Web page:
The political future of Madrid regional premier Cristina Cifuentes is increasingly unclear in the wake of new revelations about a master’s degree that she obtained in 2012, and the authenticity of which has come under scrutiny.
Just 16 days after giving a press conference to support Cifuentes’ claim that she defended her final thesis on July 2, 2012 before an examining committee at King Juan Carlos University (URJC), its president, Javier Ramos, on Friday provided a new version of events.
This matter has nothing to do with politics
Education Minister Iñigo Méndez de Vigo
In a public address, Ramos said that there is no official record in the university’s files proving that Cifuentes successfully defended her thesis, even though preserving such records is mandatory. Therefore, Ramos said that “it cannot be confirmed” that such an event took place.
On March 21, just hours after online daily eldiario.es reported irregularities in connection with Cifuentes’ graduate degree in public law, the regional leader sent the media a copy of a university document signed by three people who allegedly sat on the examining committee on July 2, 2012, certifying that she had successfully defended her thesis.
But on Thursday one of these three individuals, Alicia López de los Mozos, told a university investigating committee that she never signed such a document. The other two have requested sick leave and have not appeared before the university committee.
“I have not been a part of, nor have I presided, any committee to examine the final thesis of Ms Cristina Cifuentes,” said De los Mozos in a written statement that has been handed out to the media.
And on Friday, the head of the URJC Public Law Institute, Enrique Álvarez, said that he was pressured by the university president to produce a document that would back up Cifuentes’ thesis defense, and that as a result he had aides draft a “reconstructed” document given the absence of the original.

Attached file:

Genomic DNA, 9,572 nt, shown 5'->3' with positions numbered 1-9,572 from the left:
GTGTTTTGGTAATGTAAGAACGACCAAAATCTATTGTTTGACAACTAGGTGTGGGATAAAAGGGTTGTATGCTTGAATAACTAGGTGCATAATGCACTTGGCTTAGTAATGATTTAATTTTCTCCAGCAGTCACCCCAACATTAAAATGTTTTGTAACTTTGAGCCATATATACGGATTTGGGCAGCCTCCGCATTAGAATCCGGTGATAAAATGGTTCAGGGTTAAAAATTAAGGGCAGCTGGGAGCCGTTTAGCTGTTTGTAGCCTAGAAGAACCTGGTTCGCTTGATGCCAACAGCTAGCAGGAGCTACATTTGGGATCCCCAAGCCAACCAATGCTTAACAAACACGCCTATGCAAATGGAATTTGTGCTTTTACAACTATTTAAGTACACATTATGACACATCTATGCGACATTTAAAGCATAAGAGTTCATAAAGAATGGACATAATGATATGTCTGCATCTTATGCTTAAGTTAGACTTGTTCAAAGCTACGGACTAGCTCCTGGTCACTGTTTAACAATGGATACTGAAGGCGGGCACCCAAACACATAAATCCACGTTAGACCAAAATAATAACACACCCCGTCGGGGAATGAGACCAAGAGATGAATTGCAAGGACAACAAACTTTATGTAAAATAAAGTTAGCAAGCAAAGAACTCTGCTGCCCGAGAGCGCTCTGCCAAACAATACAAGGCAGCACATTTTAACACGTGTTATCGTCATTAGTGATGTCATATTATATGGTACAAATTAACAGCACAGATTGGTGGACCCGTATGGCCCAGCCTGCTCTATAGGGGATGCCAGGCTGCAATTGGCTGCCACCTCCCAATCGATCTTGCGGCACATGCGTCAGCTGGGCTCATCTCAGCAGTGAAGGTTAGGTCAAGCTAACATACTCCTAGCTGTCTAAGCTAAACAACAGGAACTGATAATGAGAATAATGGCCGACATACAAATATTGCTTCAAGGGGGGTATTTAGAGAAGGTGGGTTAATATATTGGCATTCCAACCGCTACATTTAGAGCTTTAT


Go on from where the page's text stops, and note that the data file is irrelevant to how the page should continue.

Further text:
Ramos denies this claim.
“The assertion that I forced him to reconstruct a university record is absolutely false,” said Ramos. “I may be guilty of excessive trust in people who did not deserve it.”
Later on Friday, Álvarez insisted in an interview with online daily El Confidencial that what he sent the university president was an internal document, not an official one. Prosecutors have taken up the case. In Spain, forgery of public documents carries prison sentences of three to six years.
Cifuentes on a tightrope
On Friday afternoon, Cifuentes insisted that she is not going to resign “for the simple reason” that she did not incur in any illegal actions, nor did she lie about alleged irregularities in connection with her degree. At a press conference in Seville, where she is attending a Popular Party (PP) convention, she deflected all blame.
On March 21, the online daily, eldiario.es reported that Cifuentes never completed the coursework for her master's degree in public law, and that someone had altered her transcript to change her grades and make it look like she had. Since then, it has emerged that Cifuentes never attended class or took exams with the other students, but came to different arrangements with instructors. Meanwhile her final thesis has yet to emerge, but pressed by the opposition, the regional leader produced a document with three signatures from the examining committee members, as evidence that she defended her thesis on July 2, 2012. This document now appears to have been forged by someone at the university. In 2012, Cifuentes was the central government's delegate to Madrid.
“Besides the university and all the damage that is being done to it, there is someone else who is being harmed here, and that’s me,” she said.
On Wednesday of this week, Cifuentes told regional lawmakers meeting at a special session that she defended her thesis for 10 to 15 minutes at the Vicálvaro campus of URJC on the afternoon of July 2, 2012.
The main opposition Socialists have tabled a no-confidence motion against Cifuentes with support from Podemos. Both parties are now asking Ciudadanos, whose backing is pivotal to the minority PP government in the region, to join their initiative.
Although Cifuentes has reiterated that she will not resign over the case, her own Popular Party (PP) is acting increasingly distant.
No senior official has stepped forward to support her claims about lawfully obtaining her degree, and it is unclear whether she will be the party’s candidate in the 2019 regional elections. The PP, which is also at the helm of the central government, has been dealing with the fallout from several high-profile corruption probes, and can ill afford any more bad publicity.
“This matter has nothing to do with politics, and the investigation is being handled by the prosecution services following a university initiative,” said Education Minister Íñigo Méndez de Vigo.
But if Prime Minister Mariano Rajoy avoids having his picture taken with Cifuentes at the Seville convention, it might be a sign that her political fate has been sealed.
English version by Susana Urra.